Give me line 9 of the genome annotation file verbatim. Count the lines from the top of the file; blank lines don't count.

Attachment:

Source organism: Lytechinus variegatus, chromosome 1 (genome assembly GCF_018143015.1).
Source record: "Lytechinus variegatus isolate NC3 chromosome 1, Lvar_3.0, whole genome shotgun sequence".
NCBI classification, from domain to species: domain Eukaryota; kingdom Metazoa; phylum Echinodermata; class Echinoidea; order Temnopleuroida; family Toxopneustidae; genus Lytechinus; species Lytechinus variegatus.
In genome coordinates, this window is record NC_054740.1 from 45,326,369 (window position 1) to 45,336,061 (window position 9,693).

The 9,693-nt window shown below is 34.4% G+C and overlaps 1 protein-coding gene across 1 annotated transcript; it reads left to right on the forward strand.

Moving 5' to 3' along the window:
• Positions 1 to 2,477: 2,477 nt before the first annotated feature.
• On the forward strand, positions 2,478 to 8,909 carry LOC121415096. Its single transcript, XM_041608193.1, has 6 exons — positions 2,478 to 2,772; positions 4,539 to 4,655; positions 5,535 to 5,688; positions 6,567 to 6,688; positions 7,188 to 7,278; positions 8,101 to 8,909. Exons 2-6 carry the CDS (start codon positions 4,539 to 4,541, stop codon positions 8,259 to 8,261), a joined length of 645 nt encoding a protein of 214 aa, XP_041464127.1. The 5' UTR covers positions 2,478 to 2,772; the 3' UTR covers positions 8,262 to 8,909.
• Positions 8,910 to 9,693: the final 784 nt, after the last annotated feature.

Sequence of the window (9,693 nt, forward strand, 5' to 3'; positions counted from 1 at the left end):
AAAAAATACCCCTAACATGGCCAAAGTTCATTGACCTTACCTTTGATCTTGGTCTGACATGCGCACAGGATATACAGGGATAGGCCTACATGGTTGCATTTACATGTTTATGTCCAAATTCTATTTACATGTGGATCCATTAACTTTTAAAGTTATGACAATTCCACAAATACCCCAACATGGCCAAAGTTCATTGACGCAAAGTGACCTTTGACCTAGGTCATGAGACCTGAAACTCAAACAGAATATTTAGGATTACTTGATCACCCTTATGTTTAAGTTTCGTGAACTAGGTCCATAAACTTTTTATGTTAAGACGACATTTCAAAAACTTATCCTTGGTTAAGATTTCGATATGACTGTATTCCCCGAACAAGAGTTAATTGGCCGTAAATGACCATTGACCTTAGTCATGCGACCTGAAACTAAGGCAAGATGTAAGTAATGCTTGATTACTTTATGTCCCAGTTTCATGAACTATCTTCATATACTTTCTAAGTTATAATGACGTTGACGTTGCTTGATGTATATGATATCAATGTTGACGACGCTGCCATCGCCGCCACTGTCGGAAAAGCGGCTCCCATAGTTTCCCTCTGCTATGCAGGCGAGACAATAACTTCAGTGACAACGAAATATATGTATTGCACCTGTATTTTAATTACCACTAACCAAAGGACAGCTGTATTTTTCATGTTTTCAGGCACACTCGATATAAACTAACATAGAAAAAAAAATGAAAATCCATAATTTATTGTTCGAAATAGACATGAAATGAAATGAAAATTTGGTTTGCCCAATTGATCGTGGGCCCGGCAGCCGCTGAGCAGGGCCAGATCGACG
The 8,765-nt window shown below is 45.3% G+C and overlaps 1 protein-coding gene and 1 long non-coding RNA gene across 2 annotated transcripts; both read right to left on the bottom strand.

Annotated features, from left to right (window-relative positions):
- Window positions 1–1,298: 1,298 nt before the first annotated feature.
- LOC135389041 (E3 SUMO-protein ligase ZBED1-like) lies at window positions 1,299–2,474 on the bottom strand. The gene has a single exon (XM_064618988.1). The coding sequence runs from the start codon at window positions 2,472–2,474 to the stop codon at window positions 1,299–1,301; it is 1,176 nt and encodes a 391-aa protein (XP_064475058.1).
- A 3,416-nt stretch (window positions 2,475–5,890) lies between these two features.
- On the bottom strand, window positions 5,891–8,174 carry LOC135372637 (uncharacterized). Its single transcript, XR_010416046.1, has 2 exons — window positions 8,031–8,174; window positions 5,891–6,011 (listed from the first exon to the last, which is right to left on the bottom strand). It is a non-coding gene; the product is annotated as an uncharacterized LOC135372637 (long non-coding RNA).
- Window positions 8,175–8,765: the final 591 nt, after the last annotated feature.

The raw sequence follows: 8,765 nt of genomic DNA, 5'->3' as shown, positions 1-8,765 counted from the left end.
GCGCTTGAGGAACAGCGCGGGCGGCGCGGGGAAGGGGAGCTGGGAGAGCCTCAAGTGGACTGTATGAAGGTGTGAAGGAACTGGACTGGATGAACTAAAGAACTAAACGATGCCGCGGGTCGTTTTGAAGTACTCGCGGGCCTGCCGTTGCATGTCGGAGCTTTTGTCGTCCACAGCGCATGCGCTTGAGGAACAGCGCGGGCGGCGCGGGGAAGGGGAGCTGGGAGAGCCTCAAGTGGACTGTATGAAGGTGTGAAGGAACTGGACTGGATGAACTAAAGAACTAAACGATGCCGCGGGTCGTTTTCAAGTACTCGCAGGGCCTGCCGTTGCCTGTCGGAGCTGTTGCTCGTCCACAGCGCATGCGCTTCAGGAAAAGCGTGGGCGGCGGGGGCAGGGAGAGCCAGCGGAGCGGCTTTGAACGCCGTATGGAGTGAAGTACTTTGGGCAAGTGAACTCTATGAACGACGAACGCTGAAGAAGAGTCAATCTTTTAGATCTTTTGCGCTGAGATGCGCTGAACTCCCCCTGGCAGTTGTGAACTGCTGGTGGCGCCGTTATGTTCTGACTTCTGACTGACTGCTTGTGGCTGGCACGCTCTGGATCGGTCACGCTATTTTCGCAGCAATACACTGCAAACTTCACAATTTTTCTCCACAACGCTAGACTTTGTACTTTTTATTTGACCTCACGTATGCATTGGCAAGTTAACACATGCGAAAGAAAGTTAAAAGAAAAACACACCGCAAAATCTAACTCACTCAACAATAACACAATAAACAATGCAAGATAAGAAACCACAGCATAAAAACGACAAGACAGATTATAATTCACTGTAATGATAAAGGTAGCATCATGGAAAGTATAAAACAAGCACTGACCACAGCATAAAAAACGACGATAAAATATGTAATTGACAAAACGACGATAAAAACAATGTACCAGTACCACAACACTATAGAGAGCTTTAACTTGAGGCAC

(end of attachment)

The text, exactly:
• Positions 8,910 to 9,693: the final 784 nt, after the last annotated feature.